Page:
Tuesday 17 January 2017

Editorial: Peace process his greatest gamble

Published 24/08/2014 | 02:30

Albert Reynolds
Albert Reynolds

In a country where the default position on reform mostly mirrors Saint Augustine's views on chastity, former Taoiseach Albert Reynolds was a political iconoclast. Mr Reynolds, of course, was happier to define himself as a risk-taker. The comparison, though, holds - for in Irish public life iconoclast and risk-taker are synonymous terms. Nothing, alas, epitomises this more than the timid, indolent political response to our latest grotesque abortion controversy, where courageous action has been delegated to the next administration. Those who think such inaction is politically clever are confusing irresponsible cowardice and moral negligence with intelligence; were they but capable of recognising this.

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By contrast, whilst Mr Reynolds possessed his fair share of political vices, nobody could accuse him of temerity or sloth. Intriguingly, despite the restless bright spirit he brought to the post, the defining feature of Albert Reynolds's term as Taoiseach was one of unease. Some of that was driven by the social snobbery of our provincial metropolitan elite over a 'Country and Western' loving Taoiseach from a 'trade' background. But, when it came to Albert and unease, more complex factors were at play. One of these, ironically, may be the reality that by the time Albert came to power the man whose core personal political definition was that of a modernising innovator appeared to be fatally dated. Albert was the creature of the world of Ballrooms of Romance. The Ireland which he took over was, however, in a process of transition towards the even more glittering Dreamlands of the Celtic Tiger.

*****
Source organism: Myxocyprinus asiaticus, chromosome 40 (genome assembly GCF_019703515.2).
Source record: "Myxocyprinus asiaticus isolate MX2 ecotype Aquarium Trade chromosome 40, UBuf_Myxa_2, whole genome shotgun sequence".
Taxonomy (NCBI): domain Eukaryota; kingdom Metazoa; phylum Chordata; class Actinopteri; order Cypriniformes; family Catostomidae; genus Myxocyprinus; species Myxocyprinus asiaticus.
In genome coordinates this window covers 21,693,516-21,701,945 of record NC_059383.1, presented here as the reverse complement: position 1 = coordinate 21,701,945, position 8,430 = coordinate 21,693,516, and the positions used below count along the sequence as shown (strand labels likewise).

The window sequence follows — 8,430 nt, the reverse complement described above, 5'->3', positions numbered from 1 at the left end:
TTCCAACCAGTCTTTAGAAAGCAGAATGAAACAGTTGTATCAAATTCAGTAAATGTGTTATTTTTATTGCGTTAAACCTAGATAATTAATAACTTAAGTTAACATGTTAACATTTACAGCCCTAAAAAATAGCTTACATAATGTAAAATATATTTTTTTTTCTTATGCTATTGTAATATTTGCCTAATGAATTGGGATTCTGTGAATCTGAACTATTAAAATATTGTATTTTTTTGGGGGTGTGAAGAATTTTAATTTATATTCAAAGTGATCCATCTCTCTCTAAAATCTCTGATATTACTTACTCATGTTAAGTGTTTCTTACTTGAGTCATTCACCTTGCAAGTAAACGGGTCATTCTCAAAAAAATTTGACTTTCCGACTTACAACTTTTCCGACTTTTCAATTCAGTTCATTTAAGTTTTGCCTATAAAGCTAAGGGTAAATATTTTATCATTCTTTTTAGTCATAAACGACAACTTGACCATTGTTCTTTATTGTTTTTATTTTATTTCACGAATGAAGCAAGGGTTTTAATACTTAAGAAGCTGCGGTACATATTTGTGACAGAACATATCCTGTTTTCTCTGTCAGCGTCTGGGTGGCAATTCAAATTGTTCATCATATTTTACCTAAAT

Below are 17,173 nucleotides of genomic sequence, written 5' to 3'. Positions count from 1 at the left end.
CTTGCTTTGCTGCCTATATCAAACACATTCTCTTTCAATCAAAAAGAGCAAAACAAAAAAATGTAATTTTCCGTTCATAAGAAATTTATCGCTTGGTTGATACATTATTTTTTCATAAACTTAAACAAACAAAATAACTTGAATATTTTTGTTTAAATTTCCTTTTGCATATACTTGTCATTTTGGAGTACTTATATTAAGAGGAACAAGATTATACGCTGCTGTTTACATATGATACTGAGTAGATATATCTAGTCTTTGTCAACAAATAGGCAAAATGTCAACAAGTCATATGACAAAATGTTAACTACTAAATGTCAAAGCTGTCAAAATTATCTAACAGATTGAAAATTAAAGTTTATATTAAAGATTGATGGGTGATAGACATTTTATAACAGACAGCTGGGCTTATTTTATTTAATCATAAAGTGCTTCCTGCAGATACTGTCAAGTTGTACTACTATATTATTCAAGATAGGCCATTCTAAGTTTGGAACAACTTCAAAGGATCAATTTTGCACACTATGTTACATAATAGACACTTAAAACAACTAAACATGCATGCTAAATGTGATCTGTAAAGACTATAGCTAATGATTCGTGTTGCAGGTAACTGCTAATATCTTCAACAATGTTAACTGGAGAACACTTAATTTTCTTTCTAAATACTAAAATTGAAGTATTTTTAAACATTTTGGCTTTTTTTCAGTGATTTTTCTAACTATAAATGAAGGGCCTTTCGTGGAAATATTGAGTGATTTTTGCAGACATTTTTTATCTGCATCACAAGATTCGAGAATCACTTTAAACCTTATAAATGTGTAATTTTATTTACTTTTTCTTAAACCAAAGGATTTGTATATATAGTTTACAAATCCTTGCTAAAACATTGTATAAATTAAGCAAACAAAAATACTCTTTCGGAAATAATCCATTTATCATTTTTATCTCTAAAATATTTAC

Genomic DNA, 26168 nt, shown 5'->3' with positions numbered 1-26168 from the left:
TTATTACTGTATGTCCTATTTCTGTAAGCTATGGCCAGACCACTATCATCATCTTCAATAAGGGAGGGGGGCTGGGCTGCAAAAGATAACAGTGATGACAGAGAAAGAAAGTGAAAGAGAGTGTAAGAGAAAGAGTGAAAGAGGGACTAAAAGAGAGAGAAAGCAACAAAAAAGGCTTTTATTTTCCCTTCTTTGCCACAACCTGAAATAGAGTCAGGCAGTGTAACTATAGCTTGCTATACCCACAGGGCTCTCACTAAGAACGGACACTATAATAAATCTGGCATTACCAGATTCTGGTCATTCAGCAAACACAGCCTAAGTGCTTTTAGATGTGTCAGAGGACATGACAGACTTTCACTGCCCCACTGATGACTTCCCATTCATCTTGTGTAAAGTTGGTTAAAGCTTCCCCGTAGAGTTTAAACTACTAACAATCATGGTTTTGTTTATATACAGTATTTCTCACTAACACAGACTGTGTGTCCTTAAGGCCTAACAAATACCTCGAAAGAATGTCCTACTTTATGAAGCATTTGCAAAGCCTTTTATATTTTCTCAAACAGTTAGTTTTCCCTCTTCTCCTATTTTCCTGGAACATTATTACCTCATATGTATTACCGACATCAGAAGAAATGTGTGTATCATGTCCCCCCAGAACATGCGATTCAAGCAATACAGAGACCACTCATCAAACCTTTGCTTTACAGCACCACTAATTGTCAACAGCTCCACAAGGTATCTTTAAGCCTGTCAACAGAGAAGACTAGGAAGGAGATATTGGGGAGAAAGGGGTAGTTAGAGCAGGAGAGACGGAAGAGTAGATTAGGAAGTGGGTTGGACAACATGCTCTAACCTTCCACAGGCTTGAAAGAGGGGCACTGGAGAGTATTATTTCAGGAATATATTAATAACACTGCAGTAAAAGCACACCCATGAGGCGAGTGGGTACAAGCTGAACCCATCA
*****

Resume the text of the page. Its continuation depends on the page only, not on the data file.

Transition was occurring in innumerable other ways too. Prior to securing power, the most wounding comment made about his putative rival, Bertie Ahern, was that people wanted to know where the next Taoiseach would sleep at night. In fairness to Albert the pragmatist, he showed far greater courage in dealing with 'liberal' issues such as homosexuality than his successors who quiver fearfully at featherweight phantoms like gay marriage.

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